The coalition has secured at least two billion doses of vaccines from multiple companies, with sources telling Reuters on Thursday that Pfizer-BioNTech, one of two companies with vaccines currently approved for use in Canada, will be signing on as well. 

COVAX has committed to vaccinating at least 20 per cent of the population in Africa by the end of 2021 by providing a maximum of 600 million doses, with a first round of 30 million doses expected to start arriving in countries by March.

The WHO, however, warned shipments and timelines could change if vaccine candidates fail to meet regulatory approval — or if production or funding challenges arise. 

Alison Thompson, an associate professor at the University of Toronto and researcher on ethics and public health, said countries like Canada and the U.S. who participate in COVAX need to either support other countries' vaccination efforts financially or, at some point, take a backseat so other nations can enter the crowded queue. 

"That's a hard sell politically," she added, "but it really does raise the question about, what are Canada's global obligations to public health?"

A technician prepares COVID-19 vaccines in Toronto. COVAX, a global initiative to ensure COVID-19 vaccines reach those in greatest need, has committed to vaccinating at least 20 per cent of the population in Africa by the end of 2021. (Evan Mitsui/CBC)

Need to 'mass-manufacture' globally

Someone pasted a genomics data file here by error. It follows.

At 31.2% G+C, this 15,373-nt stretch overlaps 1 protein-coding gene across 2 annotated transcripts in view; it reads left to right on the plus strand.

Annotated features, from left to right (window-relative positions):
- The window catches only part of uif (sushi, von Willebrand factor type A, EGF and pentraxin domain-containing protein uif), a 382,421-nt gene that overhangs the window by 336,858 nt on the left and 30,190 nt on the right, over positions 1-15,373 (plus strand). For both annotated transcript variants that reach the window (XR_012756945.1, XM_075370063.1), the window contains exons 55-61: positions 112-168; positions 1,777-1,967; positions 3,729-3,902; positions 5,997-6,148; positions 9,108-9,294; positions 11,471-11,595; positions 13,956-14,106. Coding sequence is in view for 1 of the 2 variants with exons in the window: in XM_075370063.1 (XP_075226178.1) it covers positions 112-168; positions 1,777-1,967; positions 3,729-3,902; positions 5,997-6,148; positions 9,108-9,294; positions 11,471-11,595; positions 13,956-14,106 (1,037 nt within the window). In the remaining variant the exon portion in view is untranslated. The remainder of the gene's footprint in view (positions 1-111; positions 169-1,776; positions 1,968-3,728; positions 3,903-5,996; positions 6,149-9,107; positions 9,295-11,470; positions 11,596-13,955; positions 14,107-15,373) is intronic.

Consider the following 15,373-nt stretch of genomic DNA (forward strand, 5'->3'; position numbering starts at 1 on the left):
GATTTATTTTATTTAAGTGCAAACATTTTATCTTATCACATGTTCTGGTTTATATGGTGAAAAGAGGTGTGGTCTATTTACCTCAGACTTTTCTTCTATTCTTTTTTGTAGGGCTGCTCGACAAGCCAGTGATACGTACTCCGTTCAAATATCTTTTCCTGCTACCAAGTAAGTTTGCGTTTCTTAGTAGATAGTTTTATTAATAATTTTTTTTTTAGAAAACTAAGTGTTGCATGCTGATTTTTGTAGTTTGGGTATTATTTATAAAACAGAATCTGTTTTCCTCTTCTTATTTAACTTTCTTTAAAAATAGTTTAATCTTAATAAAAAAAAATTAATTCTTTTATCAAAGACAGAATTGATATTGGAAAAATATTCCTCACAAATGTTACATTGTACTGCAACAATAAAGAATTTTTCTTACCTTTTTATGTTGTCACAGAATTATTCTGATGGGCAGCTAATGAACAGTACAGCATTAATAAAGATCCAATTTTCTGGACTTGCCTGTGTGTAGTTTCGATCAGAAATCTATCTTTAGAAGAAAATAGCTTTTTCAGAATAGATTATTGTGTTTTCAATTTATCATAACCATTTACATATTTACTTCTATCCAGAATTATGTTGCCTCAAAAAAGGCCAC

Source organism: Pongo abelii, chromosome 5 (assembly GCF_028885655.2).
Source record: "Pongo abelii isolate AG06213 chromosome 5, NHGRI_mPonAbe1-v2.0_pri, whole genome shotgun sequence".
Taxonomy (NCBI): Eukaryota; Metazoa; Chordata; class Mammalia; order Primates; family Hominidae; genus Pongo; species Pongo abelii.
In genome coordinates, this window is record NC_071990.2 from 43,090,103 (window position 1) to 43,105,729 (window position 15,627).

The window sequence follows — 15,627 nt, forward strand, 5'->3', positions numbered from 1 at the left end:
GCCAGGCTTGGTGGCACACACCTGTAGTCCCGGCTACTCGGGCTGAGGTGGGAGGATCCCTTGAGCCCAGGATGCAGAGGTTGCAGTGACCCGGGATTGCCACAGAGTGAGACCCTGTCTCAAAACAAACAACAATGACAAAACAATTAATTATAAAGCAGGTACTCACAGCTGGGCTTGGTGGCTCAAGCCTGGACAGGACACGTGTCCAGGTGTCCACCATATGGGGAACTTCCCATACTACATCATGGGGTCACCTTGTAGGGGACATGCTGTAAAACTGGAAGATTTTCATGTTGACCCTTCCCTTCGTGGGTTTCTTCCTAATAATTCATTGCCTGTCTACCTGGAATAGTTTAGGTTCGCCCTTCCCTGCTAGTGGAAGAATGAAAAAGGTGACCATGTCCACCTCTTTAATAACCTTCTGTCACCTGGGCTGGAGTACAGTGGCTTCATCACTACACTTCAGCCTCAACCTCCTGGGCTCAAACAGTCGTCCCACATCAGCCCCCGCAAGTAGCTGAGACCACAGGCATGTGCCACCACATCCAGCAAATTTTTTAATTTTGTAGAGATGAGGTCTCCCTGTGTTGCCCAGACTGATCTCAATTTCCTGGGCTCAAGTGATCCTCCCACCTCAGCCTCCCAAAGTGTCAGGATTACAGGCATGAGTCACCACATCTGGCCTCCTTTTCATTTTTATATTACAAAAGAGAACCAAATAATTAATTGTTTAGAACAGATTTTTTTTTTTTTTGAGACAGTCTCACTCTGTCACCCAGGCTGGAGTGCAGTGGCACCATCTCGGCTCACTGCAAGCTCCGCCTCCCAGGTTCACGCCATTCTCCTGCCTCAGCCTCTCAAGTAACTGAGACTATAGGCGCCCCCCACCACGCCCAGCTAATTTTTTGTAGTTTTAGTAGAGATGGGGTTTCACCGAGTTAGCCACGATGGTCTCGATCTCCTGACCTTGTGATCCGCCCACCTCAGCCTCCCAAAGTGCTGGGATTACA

Dhillon, the physician from Havard, said this pandemic has shown the level of innovation and technology available, and now it's just a matter of scaling up to meet international need. 

"How do we mass-manufacture these vaccines in the quantities needed globally?" he questioned. "There is manufacturing capacity in other areas of the world. We need to remove issues with patents, we need to remove issues with intellectual property."

It's all easier said than done in a charged climate where citizens are clamouring to access shots in short supply within their own borders, and Canada is no exception.

But Dhillon compared the current vaccine landscape to the therapies that emerged to prevent AIDS, the often-devastating illness caused by HIV, or human immunodeficiency virus. 

Wealthier nations accessed those first, he explained, while poorer countries were left waiting, with many of those infected in the developing world still starting therapy late.

"Instead of waiting to look back in retrospect and question why we didn't do more — I think we're in that moment now," Dhillon said.